Now, back to the regularly scheduled programming: Eating around Beirut. I’ve been wanting to check out Hussein Hadid’s Kitchen in Beirut ever since it opened, but because it’s not an actual restaurant—just a private-party space, and an exceptionally stunning one I’d heard—I hadn’t yet had occasion to go. Until this weekend. My cousin Mona and her husband Jia-Ching threw a wedding party at Hussein Hadid’s Kitchen on Sunday night for friends and cousins (there’d been a beautiful wedding lunch for the extended family earlier in the week), and it was truly one of the most gorgeous, deliciously catered wedding events I’ve ever been to. No exaggeration.
Food-obsessed though it is, Beirut doesn’t really have a celebrity-chef culture to speak of, but Hussein Hadid is one of the few recognizable chef names in the city, and not just because he’s the nephew of starchitect Zaha Hadid (who is in the process of building a much-talked-about center on the campus of her alma mater, the American University of Beirut). Hussein Hadid moved back to Beirut after training at the French Culinary Institute in New York and cooking at Manhattan’s San Domenico. Now, besides catering private parties at Hussein Hadid’s Kitchen, in his parents’ drop-dead stunning old Lebanese-style house in Beirut’s Mossaitbeh district, he also runs The Brgr Co., a new burger restaurant in the Achrafieh neighborhood, where he’s serving straight-up (albeit cheffed-up) Angus beef burgers topped with cheddar. I haven’t been there yet but will as soon as the burger cravings start hitting hard.
At the wedding party on Sunday, I piled my plate twice with Hadid’s freshly grilled, steaming-hot skewers of shish taouk (lemon-and-garlic marinated chicken) and kafta (tender, juicy patties of seasoned lamb), and mini versions of manouche flatbreads (grilled right there in front of guests, on a dome-shaped saj oven, and covered in either zaatar or the fabulous tangy fermented yogurt known as kishk)—plus crostinis topped with tart goat labneh and bits of dried fig. There was much more than that, but those were the dishes I could’ve easily had thirds or fourths of; I virtuously limited myself to seconds. After a few desserts presented in picturesque rows of shot glasses—and filled with things like luscious Lebanese-style rice and milk pudding (muhallabieh) and moghli (a rice-based pudding, flavored with anise and caraway and topped with pistachios, almonds, pine nuts, and shredded coconut )— it was time to hit the dance floor, and to send the dashing couple off on a whirlwind week of travels around the Middle East before they head home to California.
Other highlights from a couple of weeks of pre-holiday indulgence:
I tried musakhan— a Palestinian dish of Arabic lavash-style bread layered with onions and pinenuts and roast chicken and flavored with generous amounts of sumac and olive oil—for the first time. And I can’t wait to have it again, and again. I should convince Umayma and Nasser, family friends who produced this glorious dish the other day, to open a restaurant specializing in musakhan. Also: foul mudammas, the classic Middle Eastern dish of fava beans cooked in garlic and lemon—which Umayma and Nasser served in a Gaza-style version, i.e. topped with fiery red hot sauce. Now I’m not sure I can ever have foul mudammas without hot sauce again.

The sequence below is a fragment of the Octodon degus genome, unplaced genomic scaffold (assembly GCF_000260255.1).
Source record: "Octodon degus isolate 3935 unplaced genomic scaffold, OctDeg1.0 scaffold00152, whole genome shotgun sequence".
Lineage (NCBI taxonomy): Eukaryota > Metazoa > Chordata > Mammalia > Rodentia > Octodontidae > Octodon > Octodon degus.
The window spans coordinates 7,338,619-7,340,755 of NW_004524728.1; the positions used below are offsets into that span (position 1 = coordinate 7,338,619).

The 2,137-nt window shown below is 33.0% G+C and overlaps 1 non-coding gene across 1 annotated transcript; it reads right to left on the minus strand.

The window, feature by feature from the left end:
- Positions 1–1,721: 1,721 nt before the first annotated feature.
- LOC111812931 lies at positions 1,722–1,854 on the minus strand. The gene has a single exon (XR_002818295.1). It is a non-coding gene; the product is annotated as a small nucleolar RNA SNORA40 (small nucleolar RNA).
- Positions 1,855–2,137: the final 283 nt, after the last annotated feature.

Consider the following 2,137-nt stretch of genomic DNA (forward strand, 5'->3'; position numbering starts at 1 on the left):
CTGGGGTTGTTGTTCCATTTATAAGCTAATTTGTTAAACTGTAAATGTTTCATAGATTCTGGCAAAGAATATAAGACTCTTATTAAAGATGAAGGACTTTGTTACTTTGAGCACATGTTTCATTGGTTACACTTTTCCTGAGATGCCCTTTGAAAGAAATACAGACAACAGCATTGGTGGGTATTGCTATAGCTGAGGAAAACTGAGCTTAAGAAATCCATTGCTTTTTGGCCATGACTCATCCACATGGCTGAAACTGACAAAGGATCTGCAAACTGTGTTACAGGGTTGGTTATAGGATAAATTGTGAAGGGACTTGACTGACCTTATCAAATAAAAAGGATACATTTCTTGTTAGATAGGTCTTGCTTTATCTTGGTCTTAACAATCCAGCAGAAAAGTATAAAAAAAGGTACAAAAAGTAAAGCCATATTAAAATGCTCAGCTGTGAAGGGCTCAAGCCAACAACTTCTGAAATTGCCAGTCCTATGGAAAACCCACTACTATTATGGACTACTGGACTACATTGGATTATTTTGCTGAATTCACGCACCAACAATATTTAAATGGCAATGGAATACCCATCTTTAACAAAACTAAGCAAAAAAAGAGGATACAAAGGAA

Dove into a big bowl of plump mussels with hot, salty frites at Comptoir Parisien in Achrafieh, to celebrate my friend Mirna’s birthday. Afterwards: We had not one but two of the restaurant’s signature gooey chocolate cakes. (We shared them both. But still.)
Loaded up on soujouk, Armenian-style garlicky beef sausages in pomegranate molasses, with my cousin Ilham at Baromètre. This classic American University of Beirut hangout could keep a packed house if it just served drinks and passable snacks, but instead it has a stellar, better-than-it-needs-to-be kitchen that keeps me coming back not just for the cozy bar vibe but for the food. Sometimes only for the food, mainly that exceptional soujouk. True happiness.
Relaxed over drinks (and food, but mostly drinks) with my friends Curtis and Diana at Time Out, a low-lit bar and restaurant on the second floor of an old Achrafieh district house with a killer garden that’s open only in summer. The food here isn’t the draw, not for me anyway. I had a so-so penne arrabiatta; probably serves me right for ordering pasta in a non-Italian restaurant, especially in Beirut where very few Italian restaurants, I hate to say, really nail it. (I hear the sashimi at Time Out is the thing to get, but I’m more eager to check out a couple of Beirut’s go-to sushi spots first.) Nonetheless, Time Out is a new favorite of mine. Can’t beat those comfy couches and the languid, laissez-faire mood. Could’ve stayed for hours and hours.
Speaking of couches and languid moods: Wishing a very happy and restful holiday to all!
PS I’m making some headway in my falafel investigations. I got a slew of emails and texts after I posted my falafel rant (below), either telling me where to go in Beirut for a falafel that will change my life (or at least my mind) or agreeing with my failure to fall in love with falafel—so far. But more on all that another time…